Another example of the difficulty of rendering Trump’s freaky deceptions comes in a chapter about his 2020 electoral defeat in I Alone Can Fix It. In describing Trump’s rejection of data, Leonnig and Rucker write, “Georgia was MAGA territory—or so Trump thought.” Georgia in 2020 was very much not MAGA territory. Biden beat Trump statewide to win the state’s 15 electoral votes, and both of its Senate seats flipped to Democrats. But the fact that Trump’s stubborn delusion—“Georgia was MAGA territory”—is allowed to air out like that means we’re in Trump’s head as he churns over the Big Lie. Once again: Does he really think he won Georgia, i.e., that it was MAGA land? Or did he simply want Georgia officials to pretend that he’d won so he could stay in the White House?

The title of “Frankly, We Did Win This Election”: The Inside Story of How Trump Lost does keep Trump’s Big Lie securely in quotation marks, and corrects the record with its subtitle. But elsewhere in the book, Bender prolifically recaps the inane banter among Trump and his cronies while also reproducing some of Trump’s most persistent lies about, for example, the size of his rallies. “Nobody has seen anything like it ever,” Bender quotes Trump saying. “There has never never been anything like it.” (Bender, to be fair, points out that Trump hurts himself when he imagines that his distorted apprehension of crowd size is more accurate than the polls that predicted he’d lose the election.)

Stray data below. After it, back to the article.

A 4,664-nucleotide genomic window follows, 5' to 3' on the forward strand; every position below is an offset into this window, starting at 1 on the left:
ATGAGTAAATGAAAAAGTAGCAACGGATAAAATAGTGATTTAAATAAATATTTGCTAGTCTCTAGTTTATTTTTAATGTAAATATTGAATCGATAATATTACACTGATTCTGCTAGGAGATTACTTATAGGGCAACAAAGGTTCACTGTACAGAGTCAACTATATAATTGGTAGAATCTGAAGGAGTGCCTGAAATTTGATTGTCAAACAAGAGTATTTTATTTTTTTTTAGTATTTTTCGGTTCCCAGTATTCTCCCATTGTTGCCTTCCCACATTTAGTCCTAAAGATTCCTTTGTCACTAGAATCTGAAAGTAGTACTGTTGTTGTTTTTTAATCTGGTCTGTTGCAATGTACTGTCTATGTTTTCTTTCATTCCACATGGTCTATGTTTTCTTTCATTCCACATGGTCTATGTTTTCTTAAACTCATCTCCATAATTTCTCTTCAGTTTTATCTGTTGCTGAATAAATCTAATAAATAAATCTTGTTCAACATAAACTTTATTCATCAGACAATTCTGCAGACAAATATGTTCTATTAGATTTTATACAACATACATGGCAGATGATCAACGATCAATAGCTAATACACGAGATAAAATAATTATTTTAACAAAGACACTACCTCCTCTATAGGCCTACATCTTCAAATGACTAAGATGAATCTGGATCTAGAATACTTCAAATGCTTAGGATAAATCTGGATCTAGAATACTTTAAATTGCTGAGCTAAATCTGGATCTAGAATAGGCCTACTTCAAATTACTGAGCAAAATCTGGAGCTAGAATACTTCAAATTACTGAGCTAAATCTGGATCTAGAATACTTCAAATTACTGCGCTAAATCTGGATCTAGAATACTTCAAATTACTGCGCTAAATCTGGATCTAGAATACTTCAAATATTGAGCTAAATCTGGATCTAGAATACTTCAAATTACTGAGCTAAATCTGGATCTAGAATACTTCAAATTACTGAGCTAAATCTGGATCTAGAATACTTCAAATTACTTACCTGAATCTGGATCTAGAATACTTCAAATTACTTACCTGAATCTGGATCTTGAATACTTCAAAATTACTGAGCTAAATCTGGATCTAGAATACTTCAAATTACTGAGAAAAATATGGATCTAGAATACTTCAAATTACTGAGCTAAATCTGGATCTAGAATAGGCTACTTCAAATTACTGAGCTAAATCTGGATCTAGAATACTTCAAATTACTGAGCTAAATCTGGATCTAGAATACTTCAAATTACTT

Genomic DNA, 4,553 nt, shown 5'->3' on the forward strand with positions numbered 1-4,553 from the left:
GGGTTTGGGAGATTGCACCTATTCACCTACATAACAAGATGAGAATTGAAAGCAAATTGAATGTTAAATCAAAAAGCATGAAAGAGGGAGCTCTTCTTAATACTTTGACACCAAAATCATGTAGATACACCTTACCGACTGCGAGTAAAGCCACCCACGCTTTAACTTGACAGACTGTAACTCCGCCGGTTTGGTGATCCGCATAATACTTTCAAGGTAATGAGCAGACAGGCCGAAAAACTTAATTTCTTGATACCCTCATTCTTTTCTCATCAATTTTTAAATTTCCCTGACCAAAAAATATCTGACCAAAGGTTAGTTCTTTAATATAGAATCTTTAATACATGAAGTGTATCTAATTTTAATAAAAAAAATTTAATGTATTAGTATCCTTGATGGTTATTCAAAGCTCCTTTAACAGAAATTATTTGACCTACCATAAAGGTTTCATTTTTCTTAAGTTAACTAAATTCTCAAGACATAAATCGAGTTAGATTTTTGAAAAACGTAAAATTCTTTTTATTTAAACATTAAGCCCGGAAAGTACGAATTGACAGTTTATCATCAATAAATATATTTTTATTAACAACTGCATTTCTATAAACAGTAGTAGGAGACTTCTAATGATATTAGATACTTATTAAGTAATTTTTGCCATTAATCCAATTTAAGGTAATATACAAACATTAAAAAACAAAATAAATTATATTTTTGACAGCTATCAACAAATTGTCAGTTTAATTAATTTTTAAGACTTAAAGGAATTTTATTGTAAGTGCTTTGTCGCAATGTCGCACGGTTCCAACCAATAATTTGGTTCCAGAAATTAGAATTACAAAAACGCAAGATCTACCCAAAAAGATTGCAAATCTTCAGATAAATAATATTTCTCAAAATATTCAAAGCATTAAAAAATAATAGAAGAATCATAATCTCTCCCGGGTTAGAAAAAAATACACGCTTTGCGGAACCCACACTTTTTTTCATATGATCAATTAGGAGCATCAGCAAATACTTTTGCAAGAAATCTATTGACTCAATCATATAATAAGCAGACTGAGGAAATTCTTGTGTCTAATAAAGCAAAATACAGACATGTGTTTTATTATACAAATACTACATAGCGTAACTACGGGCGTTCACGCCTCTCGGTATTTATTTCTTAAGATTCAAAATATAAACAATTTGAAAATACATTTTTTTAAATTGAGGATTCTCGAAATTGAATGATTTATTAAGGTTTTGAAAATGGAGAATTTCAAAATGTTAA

During the 2016 campaign, cable news channels aired Trump’s rambunctious campaign rallies live, and did nothing to correct his lies. In those days, his whoppers seemed so self-refuting that they could pass as reality-TV bacchanalia. Like Alex Jones, whose lawyer has called him a “performance artist,” Trump’s Barnumism was left unchecked for years simply because nothing as appalling had ever been seen in presidential politics. After five years, we’ve become inured to Trump’s lies, and many of us can recite them as if they are an anthem-rock chorus. Fact-checking, by contrast, requires complexity and pedantry; no one chants Daniel Dale’s brilliant fact-checking live-tweets at Jones Beach.